According to research from a Harvard Business Review report, the failure rate for mergers and acquisitions is between 70% and 90%. The reasons for such a high rate of failure include:
– Inadequate Due Diligence
– False Sense of Security
– Lack of Low-Level Management Involvement
– Failure to Recognize Culture Synergies/Differences
– Don’t Stress the Press
– Understand the Value Added
I would add unclear strategy – a company that gets in the habit of acquisition for acquisition’s sake may wind up with a target company that doesn’t strategically make sense, simply because they are on a roll, or are swayed by the target’s reputation, personality, or ego.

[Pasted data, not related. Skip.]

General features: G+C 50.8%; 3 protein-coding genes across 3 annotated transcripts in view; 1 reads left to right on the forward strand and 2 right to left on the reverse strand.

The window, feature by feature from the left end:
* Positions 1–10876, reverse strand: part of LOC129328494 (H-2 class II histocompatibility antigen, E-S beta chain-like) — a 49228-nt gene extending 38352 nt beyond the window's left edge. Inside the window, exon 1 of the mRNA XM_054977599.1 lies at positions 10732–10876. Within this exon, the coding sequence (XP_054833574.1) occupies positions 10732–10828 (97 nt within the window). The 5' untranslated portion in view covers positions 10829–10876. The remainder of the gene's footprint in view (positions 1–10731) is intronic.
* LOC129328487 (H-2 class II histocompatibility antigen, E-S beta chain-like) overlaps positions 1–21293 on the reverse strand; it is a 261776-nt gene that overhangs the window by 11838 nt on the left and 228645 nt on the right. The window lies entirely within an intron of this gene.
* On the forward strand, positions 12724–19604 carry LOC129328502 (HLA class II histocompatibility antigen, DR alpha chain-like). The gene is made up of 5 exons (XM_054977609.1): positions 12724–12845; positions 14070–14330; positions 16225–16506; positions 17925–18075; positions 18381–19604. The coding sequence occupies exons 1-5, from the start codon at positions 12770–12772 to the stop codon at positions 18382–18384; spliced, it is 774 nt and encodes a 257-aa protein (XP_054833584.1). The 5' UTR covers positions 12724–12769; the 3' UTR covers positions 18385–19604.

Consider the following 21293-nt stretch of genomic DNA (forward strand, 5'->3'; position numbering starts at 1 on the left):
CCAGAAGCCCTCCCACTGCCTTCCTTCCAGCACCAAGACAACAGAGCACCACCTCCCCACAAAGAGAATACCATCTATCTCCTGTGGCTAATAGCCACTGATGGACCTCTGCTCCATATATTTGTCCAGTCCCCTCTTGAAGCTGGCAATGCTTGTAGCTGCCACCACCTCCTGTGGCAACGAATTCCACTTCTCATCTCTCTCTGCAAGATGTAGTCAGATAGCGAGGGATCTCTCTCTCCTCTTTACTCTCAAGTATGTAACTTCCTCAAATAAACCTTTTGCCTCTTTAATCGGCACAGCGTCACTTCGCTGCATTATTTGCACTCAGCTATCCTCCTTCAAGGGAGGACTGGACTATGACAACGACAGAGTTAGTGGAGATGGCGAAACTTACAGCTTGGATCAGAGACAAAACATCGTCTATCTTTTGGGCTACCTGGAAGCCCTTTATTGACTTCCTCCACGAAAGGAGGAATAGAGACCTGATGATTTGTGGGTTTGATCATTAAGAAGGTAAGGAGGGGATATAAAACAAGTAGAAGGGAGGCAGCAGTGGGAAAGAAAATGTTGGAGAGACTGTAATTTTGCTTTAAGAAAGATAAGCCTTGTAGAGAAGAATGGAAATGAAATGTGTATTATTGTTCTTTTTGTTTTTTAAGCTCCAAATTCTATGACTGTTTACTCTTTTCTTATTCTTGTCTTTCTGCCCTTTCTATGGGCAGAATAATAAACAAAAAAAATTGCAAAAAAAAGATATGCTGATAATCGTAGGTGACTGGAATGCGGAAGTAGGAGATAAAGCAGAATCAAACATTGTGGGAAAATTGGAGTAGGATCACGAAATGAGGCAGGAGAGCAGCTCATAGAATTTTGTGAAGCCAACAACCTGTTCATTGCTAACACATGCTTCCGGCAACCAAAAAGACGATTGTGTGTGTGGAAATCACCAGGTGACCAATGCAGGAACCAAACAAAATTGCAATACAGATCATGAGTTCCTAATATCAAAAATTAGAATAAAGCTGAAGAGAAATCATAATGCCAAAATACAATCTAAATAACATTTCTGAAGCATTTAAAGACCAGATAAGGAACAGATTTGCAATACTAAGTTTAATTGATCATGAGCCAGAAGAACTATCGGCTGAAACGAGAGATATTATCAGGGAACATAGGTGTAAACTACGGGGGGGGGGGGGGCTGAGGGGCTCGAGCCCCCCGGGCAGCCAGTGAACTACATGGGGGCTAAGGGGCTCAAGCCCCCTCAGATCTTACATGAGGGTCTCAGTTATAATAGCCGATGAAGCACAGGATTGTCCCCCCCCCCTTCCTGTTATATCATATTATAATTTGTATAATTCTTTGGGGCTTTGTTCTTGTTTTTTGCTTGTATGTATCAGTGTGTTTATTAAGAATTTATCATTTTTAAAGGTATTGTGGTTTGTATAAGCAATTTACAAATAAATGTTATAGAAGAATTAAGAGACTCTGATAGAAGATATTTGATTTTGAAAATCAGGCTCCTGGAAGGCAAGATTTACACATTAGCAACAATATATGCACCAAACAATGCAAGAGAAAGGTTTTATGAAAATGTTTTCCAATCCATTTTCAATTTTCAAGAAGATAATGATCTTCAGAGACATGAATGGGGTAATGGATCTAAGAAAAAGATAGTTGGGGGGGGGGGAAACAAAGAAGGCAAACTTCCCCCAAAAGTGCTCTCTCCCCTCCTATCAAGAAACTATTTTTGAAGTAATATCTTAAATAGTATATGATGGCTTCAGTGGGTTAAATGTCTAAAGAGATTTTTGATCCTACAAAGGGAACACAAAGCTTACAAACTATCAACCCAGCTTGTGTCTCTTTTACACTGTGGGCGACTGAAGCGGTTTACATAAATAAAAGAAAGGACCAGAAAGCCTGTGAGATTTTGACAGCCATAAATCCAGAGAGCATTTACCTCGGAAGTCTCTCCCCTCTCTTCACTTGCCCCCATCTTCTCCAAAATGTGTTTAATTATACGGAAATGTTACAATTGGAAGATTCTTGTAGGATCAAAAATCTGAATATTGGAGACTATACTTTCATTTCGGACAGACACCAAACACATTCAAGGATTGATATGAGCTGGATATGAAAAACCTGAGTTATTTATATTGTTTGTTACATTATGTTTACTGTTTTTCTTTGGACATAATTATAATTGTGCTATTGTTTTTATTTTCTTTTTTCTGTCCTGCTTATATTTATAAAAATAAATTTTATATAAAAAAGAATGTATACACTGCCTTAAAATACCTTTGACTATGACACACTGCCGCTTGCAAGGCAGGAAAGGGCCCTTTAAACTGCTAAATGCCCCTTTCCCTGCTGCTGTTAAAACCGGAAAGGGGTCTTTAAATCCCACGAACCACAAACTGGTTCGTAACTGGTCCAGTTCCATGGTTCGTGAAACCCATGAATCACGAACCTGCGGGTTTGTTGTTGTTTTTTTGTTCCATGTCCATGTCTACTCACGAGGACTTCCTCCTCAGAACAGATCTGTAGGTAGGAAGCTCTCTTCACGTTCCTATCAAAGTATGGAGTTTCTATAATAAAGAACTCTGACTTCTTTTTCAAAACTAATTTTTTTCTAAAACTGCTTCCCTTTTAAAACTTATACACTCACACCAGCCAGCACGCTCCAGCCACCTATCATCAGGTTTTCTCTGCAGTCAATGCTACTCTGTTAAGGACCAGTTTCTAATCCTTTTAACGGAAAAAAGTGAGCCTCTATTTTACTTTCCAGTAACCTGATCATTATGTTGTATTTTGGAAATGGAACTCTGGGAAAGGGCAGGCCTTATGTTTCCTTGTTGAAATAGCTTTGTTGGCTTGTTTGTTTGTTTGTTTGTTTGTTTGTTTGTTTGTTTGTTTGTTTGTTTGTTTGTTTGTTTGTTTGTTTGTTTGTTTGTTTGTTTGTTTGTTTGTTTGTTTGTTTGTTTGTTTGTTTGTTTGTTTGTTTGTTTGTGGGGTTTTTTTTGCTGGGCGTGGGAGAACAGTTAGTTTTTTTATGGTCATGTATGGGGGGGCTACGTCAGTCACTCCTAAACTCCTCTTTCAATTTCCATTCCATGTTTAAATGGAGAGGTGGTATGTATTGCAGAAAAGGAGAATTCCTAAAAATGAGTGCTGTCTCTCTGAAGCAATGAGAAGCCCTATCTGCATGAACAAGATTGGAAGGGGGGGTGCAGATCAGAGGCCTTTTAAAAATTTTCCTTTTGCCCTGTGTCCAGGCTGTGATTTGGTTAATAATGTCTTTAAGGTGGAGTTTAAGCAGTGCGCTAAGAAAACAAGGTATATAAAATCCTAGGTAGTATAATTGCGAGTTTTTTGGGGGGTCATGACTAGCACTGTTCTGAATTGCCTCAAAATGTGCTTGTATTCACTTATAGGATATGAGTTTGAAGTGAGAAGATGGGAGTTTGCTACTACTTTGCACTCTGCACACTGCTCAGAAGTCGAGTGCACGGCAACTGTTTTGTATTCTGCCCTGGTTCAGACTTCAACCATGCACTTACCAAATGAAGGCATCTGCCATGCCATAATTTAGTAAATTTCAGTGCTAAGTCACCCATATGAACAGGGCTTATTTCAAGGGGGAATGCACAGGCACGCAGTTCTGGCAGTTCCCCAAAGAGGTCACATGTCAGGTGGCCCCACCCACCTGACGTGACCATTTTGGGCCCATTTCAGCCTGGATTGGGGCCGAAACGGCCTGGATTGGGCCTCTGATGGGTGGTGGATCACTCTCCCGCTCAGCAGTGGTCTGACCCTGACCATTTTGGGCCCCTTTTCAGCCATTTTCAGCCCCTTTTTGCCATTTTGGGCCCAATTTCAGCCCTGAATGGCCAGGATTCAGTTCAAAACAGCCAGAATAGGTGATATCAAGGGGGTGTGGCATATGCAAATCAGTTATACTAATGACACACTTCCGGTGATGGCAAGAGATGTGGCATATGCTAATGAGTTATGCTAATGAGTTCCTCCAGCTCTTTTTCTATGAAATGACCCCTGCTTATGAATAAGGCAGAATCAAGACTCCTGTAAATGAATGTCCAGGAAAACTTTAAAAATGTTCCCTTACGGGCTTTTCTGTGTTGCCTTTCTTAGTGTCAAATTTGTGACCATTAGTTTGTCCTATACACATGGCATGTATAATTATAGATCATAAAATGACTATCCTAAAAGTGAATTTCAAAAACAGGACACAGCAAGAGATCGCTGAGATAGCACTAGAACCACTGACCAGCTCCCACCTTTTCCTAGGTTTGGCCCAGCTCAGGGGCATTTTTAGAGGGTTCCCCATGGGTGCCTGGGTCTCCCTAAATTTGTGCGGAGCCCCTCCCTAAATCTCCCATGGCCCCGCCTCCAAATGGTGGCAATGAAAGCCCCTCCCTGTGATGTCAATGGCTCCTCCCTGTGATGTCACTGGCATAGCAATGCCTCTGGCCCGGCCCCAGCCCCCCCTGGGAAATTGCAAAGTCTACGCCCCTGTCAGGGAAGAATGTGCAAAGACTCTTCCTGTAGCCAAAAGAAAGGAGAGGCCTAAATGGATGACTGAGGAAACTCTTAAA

I’d be interested to know what their definition of a “merger failure” is. Is it inadequate capture of synergies identified in the board plan…or lack of fit within the new company? Both Ahmed and Millie present solid points above… I would also add that in some cases management will move forward with a deal to avoid time and investment to develop a particular technology or offering internally. The simple solution is always to “buy” instead of “build”. In certain cases, we’ve seen that companies will pay a steep price (overpay) to acquire a technology for the sake of speed and simplicity (or as a defense mechanism vs. competitors).
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